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Dog Vaccinations

Our canine vaccine program is divided into “core” and “non-core” vaccines. They are administered in accordance with guidelines set by the American Animal Hospital Association. Core vaccines are highly recommended for all dogs, either by law or because of the life-threatening nature of the diseases. Non-core vaccines are administered selectively, based on potential risk of exposure to your pet. To determine if your dog would benefit from having a non-core vaccine, a discussion will be had with your veterinarian.

What types of vaccinations do you offer for adult dogs?


Core canine vaccines include a combination vaccine called DAPP (Distemper-Adenovirus-Parvovirus-Parainfluenza) and the rabies vaccine. Our non-core vaccines include Leptospirosis and Bordetella (kennel cough). Core vaccines are administered annually, on a scheduled rotation system to avoid over-vaccination.

Is there a schedule for how often to vaccinate a dog?


At West Hill Animal Clinic, we have a schedule for vaccinating your dog. Once they are up to date with their core vaccines, we vaccinate adult dogs on a three-year rotation. Typically, we would rotate starting with Parvo the first year, followed by DAP (distemper) the second year and then rabies. We would continue to rotate through these vaccines each subsequent year.

Why is it important to vaccinate your dog?


Routine vaccination is one of the key methods of fighting disease and keeping your pet healthy.

How much do dog vaccinations cost?


There is a set cost for the core vaccine and physical examination, with an add-on fee for any additional non-core vaccines.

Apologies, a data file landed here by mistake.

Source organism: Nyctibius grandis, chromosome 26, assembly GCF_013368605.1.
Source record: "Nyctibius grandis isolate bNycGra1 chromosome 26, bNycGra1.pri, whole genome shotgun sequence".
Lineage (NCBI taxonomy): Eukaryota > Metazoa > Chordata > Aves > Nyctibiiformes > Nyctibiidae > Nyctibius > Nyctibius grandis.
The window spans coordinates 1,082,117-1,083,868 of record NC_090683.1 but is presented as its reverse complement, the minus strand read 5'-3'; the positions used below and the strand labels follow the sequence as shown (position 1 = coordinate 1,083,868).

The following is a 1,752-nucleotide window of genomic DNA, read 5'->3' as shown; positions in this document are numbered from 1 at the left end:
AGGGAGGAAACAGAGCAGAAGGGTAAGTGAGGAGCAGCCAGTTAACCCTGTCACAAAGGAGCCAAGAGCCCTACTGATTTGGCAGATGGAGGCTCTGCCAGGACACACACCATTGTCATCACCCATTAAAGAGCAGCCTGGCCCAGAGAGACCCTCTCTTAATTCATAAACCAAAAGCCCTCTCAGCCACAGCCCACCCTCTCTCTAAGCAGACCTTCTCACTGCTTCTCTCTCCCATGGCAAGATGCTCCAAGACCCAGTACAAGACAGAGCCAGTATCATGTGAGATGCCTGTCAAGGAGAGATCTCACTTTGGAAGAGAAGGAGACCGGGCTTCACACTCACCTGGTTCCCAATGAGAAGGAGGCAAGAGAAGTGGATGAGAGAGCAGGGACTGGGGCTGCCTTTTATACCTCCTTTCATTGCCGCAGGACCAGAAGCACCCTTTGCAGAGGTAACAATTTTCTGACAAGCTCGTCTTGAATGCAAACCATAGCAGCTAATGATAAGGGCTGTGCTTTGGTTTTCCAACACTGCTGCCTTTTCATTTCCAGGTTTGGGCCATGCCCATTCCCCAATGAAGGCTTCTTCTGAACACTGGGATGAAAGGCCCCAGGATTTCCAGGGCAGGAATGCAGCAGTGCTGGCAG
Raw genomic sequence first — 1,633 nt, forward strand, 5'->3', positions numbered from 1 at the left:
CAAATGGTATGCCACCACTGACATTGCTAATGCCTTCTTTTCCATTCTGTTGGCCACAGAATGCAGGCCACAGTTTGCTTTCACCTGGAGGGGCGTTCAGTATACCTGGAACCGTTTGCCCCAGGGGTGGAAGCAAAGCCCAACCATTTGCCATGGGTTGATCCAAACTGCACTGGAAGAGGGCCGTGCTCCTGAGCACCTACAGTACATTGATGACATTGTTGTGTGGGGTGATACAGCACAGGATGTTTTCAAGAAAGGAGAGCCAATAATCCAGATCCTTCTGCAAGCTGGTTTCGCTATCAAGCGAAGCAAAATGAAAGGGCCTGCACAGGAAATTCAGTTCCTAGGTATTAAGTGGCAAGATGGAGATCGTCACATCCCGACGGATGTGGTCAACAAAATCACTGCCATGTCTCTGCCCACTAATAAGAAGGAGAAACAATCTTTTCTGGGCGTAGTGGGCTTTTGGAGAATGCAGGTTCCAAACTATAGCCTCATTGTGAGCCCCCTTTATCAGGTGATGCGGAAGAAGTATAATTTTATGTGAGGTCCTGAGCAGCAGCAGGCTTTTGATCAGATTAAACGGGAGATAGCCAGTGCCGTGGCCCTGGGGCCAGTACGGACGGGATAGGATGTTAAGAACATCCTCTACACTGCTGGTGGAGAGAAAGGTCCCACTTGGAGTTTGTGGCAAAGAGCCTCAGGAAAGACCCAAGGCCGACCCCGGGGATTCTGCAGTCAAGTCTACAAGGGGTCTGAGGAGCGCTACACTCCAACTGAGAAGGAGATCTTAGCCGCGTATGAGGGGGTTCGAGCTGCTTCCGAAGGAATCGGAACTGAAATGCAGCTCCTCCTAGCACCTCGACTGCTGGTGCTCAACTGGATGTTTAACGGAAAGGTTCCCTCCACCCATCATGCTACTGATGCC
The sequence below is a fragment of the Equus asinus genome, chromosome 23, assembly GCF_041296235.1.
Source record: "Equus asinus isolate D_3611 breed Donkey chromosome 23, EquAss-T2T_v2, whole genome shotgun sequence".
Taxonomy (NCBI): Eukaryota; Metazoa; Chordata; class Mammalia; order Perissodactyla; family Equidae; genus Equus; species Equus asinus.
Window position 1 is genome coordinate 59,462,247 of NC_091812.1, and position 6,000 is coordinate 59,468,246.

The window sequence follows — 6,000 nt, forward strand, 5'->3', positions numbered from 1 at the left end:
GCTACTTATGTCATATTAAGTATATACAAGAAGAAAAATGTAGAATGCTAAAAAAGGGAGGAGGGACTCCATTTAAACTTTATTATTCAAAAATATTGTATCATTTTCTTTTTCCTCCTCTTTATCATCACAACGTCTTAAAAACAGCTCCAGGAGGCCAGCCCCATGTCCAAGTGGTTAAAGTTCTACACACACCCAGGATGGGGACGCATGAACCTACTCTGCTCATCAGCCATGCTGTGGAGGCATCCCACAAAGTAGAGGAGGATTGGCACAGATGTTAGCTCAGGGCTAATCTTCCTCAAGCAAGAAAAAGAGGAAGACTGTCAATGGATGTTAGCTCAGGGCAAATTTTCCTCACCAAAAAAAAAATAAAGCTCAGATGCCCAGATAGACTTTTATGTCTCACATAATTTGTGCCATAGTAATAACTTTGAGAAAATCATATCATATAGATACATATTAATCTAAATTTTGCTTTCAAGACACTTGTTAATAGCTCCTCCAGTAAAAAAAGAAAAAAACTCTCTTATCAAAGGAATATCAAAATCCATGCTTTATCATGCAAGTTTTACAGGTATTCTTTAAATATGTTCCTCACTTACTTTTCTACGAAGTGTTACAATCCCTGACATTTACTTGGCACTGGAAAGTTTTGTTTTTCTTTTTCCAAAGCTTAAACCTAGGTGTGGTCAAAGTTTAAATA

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Your Pet and Their Dental Health

We all realize the importance of our own dental routines to prevent the occurrence of dental disease within ourselves; dental care for our pets is equally important! Dental disease or periodontal disease is the most widespread disease associated with 80% of dogs and 70% of cats. It can lead to irritated gums, painful dental infections, tooth loss and can cause bacteria to travel through the bloodstream and compromise vital organs. Fortunately, with a proper dental routine designed for our pets, periodontal disease, in most cases, is preventable. Steps to preventing periodontal disease can include regular brushing, rinses, wipes, chews, dental diets, dental prophies or scaling and regular checkups. Click on the link below and watch a short video to learn steps on how you can easily make dental brushing apart of your pet’s everyday routine! https://www.ccv.adobe.com/v1/player/Ru55HeZoDkC/embed

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